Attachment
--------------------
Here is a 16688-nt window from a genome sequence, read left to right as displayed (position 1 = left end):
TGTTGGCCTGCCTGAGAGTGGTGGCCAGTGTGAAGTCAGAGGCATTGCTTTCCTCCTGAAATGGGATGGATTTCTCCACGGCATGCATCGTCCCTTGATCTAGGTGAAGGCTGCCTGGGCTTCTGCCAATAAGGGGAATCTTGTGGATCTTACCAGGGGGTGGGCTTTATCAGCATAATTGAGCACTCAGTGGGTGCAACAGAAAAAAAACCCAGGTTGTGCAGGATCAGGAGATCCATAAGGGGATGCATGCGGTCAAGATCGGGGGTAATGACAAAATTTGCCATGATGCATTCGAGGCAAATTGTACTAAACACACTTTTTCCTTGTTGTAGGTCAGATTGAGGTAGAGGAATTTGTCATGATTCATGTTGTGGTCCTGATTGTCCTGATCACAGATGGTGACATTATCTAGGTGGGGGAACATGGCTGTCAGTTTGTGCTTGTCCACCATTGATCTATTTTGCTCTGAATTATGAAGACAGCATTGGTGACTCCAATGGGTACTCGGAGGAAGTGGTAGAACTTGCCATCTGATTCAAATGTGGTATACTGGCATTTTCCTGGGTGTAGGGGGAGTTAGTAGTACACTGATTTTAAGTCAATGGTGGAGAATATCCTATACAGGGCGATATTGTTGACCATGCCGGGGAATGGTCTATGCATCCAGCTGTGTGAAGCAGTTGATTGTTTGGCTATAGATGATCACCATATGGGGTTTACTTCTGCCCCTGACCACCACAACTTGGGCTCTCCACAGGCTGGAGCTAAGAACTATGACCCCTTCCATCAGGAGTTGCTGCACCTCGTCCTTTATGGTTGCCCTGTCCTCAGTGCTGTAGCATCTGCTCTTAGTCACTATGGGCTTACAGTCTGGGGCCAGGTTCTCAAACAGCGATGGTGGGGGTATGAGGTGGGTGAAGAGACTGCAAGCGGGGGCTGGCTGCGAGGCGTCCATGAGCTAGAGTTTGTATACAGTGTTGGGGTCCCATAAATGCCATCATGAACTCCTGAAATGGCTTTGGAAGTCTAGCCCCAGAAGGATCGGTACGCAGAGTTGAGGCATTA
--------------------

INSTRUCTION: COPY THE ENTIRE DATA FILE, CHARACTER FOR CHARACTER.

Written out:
Here is a 16688-nt window from a genome sequence, read left to right as displayed (position 1 = left end):
TGTTGGCCTGCCTGAGAGTGGTGGCCAGTGTGAAGTCAGAGGCATTGCTTTCCTCCTGAAATGGGATGGATTTCTCCACGGCATGCATCGTCCCTTGATCTAGGTGAAGGCTGCCTGGGCTTCTGCCAATAAGGGGAATCTTGTGGATCTTACCAGGGGGTGGGCTTTATCAGCATAATTGAGCACTCAGTGGGTGCAACAGAAAAAAAACCCAGGTTGTGCAGGATCAGGAGATCCATAAGGGGATGCATGCGGTCAAGATCGGGGGTAATGACAAAATTTGCCATGATGCATTCGAGGCAAATTGTACTAAACACACTTTTTCCTTGTTGTAGGTCAGATTGAGGTAGAGGAATTTGTCATGATTCATGTTGTGGTCCTGATTGTCCTGATCACAGATGGTGACATTATCTAGGTGGGGGAACATGGCTGTCAGTTTGTGCTTGTCCACCATTGATCTATTTTGCTCTGAATTATGAAGACAGCATTGGTGACTCCAATGGGTACTCGGAGGAAGTGGTAGAACTTGCCATCTGATTCAAATGTGGTATACTGGCATTTTCCTGGGTGTAGGGGGAGTTAGTAGTACACTGATTTTAAGTCAATGGTGGAGAATATCCTATACAGGGCGATATTGTTGACCATGCCGGGGAATGGTCTATGCATCCAGCTGTGTGAAGCAGTTGATTGTTTGGCTATAGATGATCACCATATGGGGTTTACTTCTGCCCCTGACCACCACAACTTGGGCTCTCCACAGGCTGGAGCTAAGAACTATGACCCCTTCCATCAGGAGTTGCTGCACCTCGTCCTTTATGGTTGCCCTGTCCTCAGTGCTGTAGCATCTGCTCTTAGTCACTATGGGCTTACAGTCTGGGGCCAGGTTCTCAAACAGCGATGGTGGGGGTATGAGGTGGGTGAAGAGACTGCAAGCGGGGGCTGGCTGCGAGGCGTCCATGAGCTAGAGTTTGTATACAGTGTTGGGGTCCCATAAATGCCATCATGAACTCCTGAAATGGCTTTGGAAGTCTAGCCCCAGAAGGATCGGTACGCAGAGTTGAGGCATTA